One of the significant and lasting effects of the 2008 recession in the U.S. was the resulting loss of millions of jobs. The economic meltdown hammered primarily middle-class Americans as the economy went into a free fall. When President Obama took office in 2009, the economy was peeling off jobs at the rate of more than 700,000 a month.
This catastrophe was accompanied by at least a decade of stagnant wages, the move by businesses to cut back on employees’ hours and benefits to maximize profits, the outsourcing of jobs overseas, the loss of well-paying manufacturing, auto and factory jobs and the widespread changes to the job and work landscape.
The pain is real.
In the midst of the dizzying upward spiral of the stock market, record profits for big business like oil companies, Big Pharma, banks and other financial entities, regular families are constrained by economic forces that have left them looking at prosperity from afar, stressed out, working harder but bringing home less real wages. There’s also real concerns about if young people, displaced employees and older Americans will have a place in the new economy.
In 2017, Americans generally still have not fully recovered from the devastation wrought by the twin specters of massive unemployment and the national housing meltdown. In fact, the 2016 presidential elections turned on intense voter anger and frustration on the right, middle and left, primarily over the loss of earning power and related issues.
Those anxieties and concerns bled over into the elections. And those who were drowning frantically clutched at straws and grabbed onto the candidate most likely to fulfill the promise of more jobs.
Anyone who seeks to take care of themselves and their families can relate to the desire to make a decent/living wage or salary. What is a job? At its simplest, it is satisfaction, reaching shared goals with colleagues, fulfilling personal and organizational missions, providing self-esteem, money in your pocket, independence, self-sufficiency.
But we live in uncertain times. Many of the traditional guideposts and moorings that we used to depend on have shifted or disappeared. That has left large swaths of Americans rudderless and those like politicians and business executives and managers who aren’t forward-thinking unable to provide a way forward.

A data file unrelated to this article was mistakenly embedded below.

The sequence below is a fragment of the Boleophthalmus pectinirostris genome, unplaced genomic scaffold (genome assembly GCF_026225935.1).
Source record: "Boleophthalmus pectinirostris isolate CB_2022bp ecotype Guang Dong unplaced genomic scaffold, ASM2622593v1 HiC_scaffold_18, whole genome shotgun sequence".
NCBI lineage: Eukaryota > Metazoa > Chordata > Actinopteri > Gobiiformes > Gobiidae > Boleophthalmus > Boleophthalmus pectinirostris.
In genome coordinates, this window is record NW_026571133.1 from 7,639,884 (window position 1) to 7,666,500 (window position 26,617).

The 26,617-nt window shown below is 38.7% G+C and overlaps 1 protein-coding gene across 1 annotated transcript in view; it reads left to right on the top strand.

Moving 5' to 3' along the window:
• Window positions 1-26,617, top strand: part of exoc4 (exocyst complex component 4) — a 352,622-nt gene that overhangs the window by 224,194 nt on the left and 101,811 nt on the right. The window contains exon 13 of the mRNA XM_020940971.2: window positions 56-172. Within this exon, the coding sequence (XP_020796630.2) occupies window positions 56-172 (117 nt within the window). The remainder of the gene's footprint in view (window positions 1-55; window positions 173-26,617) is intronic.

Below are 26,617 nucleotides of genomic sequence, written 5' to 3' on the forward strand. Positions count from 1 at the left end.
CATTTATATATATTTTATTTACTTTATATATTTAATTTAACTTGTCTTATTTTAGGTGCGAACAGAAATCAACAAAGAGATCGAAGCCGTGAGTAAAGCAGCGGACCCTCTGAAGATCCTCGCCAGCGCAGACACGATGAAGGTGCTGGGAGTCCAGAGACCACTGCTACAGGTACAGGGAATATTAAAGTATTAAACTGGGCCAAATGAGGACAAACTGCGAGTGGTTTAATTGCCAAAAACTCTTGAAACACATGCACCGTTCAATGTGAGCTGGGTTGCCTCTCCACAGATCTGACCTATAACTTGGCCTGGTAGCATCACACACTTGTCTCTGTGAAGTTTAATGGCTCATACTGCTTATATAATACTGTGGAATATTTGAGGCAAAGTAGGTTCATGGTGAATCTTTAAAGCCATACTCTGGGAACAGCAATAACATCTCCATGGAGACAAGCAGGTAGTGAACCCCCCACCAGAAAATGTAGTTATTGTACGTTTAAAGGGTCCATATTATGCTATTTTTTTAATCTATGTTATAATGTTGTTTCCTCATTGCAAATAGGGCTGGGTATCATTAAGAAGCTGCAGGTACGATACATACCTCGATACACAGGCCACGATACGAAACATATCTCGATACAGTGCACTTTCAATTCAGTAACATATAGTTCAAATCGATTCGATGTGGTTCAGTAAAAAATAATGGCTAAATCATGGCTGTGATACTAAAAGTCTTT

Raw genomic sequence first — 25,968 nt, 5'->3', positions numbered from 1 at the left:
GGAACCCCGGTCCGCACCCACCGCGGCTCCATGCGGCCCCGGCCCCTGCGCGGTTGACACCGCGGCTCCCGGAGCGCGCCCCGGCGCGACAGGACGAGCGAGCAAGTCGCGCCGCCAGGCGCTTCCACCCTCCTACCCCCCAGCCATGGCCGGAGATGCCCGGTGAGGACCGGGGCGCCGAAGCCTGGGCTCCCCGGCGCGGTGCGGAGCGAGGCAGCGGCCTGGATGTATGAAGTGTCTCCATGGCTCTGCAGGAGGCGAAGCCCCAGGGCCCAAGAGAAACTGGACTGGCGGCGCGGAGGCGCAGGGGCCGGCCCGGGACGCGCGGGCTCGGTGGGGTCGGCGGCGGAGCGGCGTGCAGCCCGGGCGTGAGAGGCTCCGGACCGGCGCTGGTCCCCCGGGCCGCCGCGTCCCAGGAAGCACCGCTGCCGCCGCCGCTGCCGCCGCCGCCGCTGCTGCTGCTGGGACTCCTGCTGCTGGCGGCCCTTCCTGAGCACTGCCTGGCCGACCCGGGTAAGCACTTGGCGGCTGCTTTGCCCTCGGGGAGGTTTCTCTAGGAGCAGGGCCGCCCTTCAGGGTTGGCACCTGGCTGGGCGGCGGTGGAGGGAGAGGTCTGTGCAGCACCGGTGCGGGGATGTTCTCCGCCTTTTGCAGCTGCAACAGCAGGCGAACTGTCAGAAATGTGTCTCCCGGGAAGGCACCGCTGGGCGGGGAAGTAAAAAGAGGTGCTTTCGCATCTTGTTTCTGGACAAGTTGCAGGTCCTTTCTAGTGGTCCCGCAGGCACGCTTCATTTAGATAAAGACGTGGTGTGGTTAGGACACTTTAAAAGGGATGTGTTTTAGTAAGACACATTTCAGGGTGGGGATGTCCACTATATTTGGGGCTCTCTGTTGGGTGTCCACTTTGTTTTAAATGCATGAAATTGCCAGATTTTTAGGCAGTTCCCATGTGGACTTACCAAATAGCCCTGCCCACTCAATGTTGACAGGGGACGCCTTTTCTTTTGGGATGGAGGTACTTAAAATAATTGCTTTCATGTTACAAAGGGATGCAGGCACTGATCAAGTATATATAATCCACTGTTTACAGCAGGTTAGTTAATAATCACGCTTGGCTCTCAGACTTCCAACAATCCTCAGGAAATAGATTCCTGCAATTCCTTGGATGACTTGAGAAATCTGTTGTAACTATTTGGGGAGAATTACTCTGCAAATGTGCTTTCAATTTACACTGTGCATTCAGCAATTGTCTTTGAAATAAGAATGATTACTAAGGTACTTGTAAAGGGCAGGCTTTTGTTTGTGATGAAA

Yet, where some see a terrifying dystopian landscape, others see change, opportunity and vehicles for transformation.
Such is the case for robots and artificial intelligence.
Politicians across the ideological spectrum have promised to bring back millions of well-paying jobs to the United States, but that’s easier said than done. Futurists, economists, digital and other tech experts are warning of a new reality that most Americans may not be prepared for. Experts at the World Economic Forum are predicting what they call a “Fourth Industrial Revolution,” which will be characterized by unprecedented “developments in genetics, artificial intelligence, robotics, nanotechnology, 3D printing and biotech.”
By 2020, they say, more than five million jobs once performed and handled by human beings will be taken over by robots in the form of artificial-intelligence systems and machines. If it’s any consolation, Digital Trends’ Lulu Chang reports, the impact will be short-term.
Chang and others say that the jobs most at risk at being replaced by machines are the “administrative and routine white-collar office” jobs and slated to disappear are in the manufacturing, construction, production and extraction industries.
So what to do?
Some solutions — mostly middle- to long-term — include what job experts call variously, upskilling, redeployment and productivity enhancement through technology.
In lay terms, this means retraining. The U.S. is quickly becoming an information-have and have-not economy. As analysts at the U.S. Department of Labor point out, “in the information-based, skills-intensive economy of the 21st century, one thing is clear: knowing means growing.”
Employment analysts note that the fastest growing jobs as we move into this new century include computer engineers, paralegals, dental hygienists, desktop publishing specialists, securities and financial sales workers and systems analysts.
It’s a balancing act with technology and globalization acting as double-edged swords. They are creating more opportunities for those who gain access if they have the training and tools they need to hone and sharpen their skills, though the subsequent effect on the supply of lower-end jobs is still unclear.
So going forward, elected officials need to be willing to invest in the new workforce by allocating money to pay for retraining; policymakers, labor leaders, educators and others must think out of the box as they devise solutions that speak to the challenge of imparting on workers the skills needed to successfully navigate the new economy; and workers must be willing to jump in to make the changes.
Labor Department analysts point out that perhaps the greatest challenge to American workers is the reality that technology combined with rising globalization is presenting a range of new challenges. As the number of high-paying jobs increases, they said, well-paid, low-skilled jobs are becoming harder to find. Globalization has made it easier for businesses to choose low-skilled workers at lower pay in other parts of the world. And technology has rendered many jobs obsolete here at home.
This illustrates the importance of making job security a priority by equipping all Americans with the tools in the form of education and cutting-edge high-tech skills to succeed in this new economy; ensuring that laid off workers get transition assistance; helping young people get a foothold on the career ladder; and not tossing away middle-aged and older workers and the institutional knowledge and experience they possess.
George H. Lambert Jr. is the president and CEO of the Greater Washington Urban League.